Another revolution came in the form of a stronger reliance on ease of maintenance, which led to standardisation of parts, reductions in the numbers of access panels and lubrication points, and overall parts reduction in more complicated equipment like the engines. Some early jet fighters required 50 man-hours of work by a ground crew for every hour the aircraft was in the air; later models substantially reduced this to allow faster turn-around times and more sorties in a day.

Some modern military aircraft only require 10 man-hours of work per hour of flight time, and others are even more efficient. Aerodynamic innovations included variable-camber wings and exploitation of the vortex lift effect to achieve higher angles of attack through the addition of leading-edge extension devices such as strakes. Unlike interceptors of the previous eras, most fourth-generation air-superiority fighters were designed to be agile dogfighters although the Mikoyan MiG and Panavia Tornado ADV are notable exceptions.

The continually rising cost of fighters, however, continued to emphasize the value of multirole fighters. This was facilitated by multimode avionics that could switch seamlessly between air and ground modes. Attack roles were generally assigned to dedicated ground-attack aircraft such as the Sukhoi Su and the A Thunderbolt II. A typical US Air Force fighter wing of the period might contain a mix of one air superiority squadron FC , one strike fighter squadron FE , and two multirole fighter squadrons FC.

Perhaps the most novel technology introduced for combat aircraft was stealth , which involves the use of special "low-observable" L-O materials and design techniques to reduce the susceptibility of an aircraft to detection by the enemy's sensor systems, particularly radars. The first stealth aircraft introduced were the Lockheed F Nighthawk attack aircraft introduced in and the Northrop Grumman B-2 Spirit bomber which first flew in Although no stealthy fighters per se appeared among the fourth generation, some radar-absorbent coatings and other L-O treatments developed for these programs are reported to have been subsequently applied to fourth-generation fighters.

The end of the Cold War in led many governments to significantly decrease military spending as a " peace dividend ". Air force inventories were cut. Research and development programs working on "fifth-generation" fighters took serious hits. Many programs were canceled during the first half of the s, and those that survived were "stretched out". While the practice of slowing the pace of development reduces annual investment expenses, it comes at the penalty of increased overall program and unit costs over the long-term. In this instance, however, it also permitted designers to make use of the tremendous achievements being made in the fields of computers, avionics and other flight electronics, which had become possible largely due to the advances made in microchip and semiconductor technologies in the s and s.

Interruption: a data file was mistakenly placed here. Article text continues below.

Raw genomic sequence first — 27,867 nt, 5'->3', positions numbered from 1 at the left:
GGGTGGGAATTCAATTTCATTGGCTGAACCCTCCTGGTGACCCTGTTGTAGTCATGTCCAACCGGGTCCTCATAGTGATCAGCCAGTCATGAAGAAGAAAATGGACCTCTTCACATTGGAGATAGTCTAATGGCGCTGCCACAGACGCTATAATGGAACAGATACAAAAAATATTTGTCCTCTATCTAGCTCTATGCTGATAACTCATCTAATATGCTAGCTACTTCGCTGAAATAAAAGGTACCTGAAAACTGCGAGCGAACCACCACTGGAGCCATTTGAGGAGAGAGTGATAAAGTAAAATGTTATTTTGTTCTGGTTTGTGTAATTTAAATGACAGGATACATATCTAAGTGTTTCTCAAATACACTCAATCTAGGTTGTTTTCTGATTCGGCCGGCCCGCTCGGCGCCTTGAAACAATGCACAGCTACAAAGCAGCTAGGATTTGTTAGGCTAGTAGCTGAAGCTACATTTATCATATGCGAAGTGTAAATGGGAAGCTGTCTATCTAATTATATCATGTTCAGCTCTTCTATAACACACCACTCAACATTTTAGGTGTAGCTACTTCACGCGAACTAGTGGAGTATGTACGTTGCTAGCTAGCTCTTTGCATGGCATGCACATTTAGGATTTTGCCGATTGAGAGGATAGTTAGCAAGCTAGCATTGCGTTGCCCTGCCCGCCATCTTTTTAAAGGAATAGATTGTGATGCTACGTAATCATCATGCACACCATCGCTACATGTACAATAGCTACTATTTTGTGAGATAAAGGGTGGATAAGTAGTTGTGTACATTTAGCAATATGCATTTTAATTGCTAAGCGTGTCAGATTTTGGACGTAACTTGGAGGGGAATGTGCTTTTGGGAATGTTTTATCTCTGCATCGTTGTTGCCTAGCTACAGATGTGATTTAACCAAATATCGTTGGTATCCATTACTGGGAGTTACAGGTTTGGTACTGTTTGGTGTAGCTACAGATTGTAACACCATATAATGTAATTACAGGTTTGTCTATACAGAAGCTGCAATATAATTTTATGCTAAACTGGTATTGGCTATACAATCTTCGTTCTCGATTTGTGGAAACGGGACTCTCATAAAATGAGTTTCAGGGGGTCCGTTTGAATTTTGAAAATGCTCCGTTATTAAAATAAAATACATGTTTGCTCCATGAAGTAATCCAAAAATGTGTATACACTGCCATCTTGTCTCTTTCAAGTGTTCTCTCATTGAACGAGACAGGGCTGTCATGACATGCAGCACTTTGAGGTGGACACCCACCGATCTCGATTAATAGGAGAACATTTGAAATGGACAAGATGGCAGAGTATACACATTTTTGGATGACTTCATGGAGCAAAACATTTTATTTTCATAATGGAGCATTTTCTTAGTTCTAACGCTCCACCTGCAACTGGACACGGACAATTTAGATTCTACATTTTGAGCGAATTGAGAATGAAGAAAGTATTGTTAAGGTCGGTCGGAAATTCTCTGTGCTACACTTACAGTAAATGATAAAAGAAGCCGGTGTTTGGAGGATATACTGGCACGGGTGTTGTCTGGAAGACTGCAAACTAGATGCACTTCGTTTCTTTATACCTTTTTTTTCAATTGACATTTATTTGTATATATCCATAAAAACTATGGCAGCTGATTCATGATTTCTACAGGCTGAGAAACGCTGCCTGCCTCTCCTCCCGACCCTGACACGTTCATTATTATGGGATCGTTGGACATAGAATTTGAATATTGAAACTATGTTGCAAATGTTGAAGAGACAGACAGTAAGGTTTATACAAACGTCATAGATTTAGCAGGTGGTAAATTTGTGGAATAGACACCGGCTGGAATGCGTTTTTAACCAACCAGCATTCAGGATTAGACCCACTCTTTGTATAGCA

This opportunity enabled designers to develop fourth-generation designs — or redesigns — with significantly enhanced capabilities. These improved designs have become known as "Generation 4. Eurofighter Typhoon. The primary characteristics of this sub-generation are the application of advanced digital avionics and aerospace materials, modest signature reduction primarily RF "stealth" , and highly integrated systems and weapons.

These fighters have been designed to operate in a " network-centric " battlefield environment and are principally multirole aircraft. Key weapons technologies introduced include beyond-visual-range BVR AAMs; Global Positioning System GPS -guided weapons, solid-state phased-array radars; helmet-mounted sights ; and improved secure, jamming-resistant datalinks. Thrust vectoring to further improve transient maneuvering capabilities has also been adopted by many 4. Stealth characteristics are focused primarily on frontal-aspect radar cross section RCS signature-reduction techniques including radar-absorbent materials RAM , L-O coatings and limited shaping techniques.

French Air Force Dassault Rafale. Prime examples of such aircraft, which are based on new airframe designs making extensive use of carbon-fibre composites , include the Eurofighter Typhoon , Dassault Rafale , and Saab JAS 39 Gripen. Apart from these fighter jets, most of the 4. It is quite possible that they may continue in production alongside fifth-generation fighters due to the expense of developing the advanced level of stealth technology needed to achieve aircraft designs featuring very low observables VLO , which is one of the defining features of fifth-generation fighters.

Of the 4. Currently the cutting edge of fighter design, fifth-generation fighters are characterized by being designed from the start to operate in a network-centric combat environment, and to feature extremely low, all-aspect, multi-spectral signatures employing advanced materials and shaping techniques. The Infra-red search and track sensors incorporated for air-to-air combat as well as for air-to-ground weapons delivery in the 4.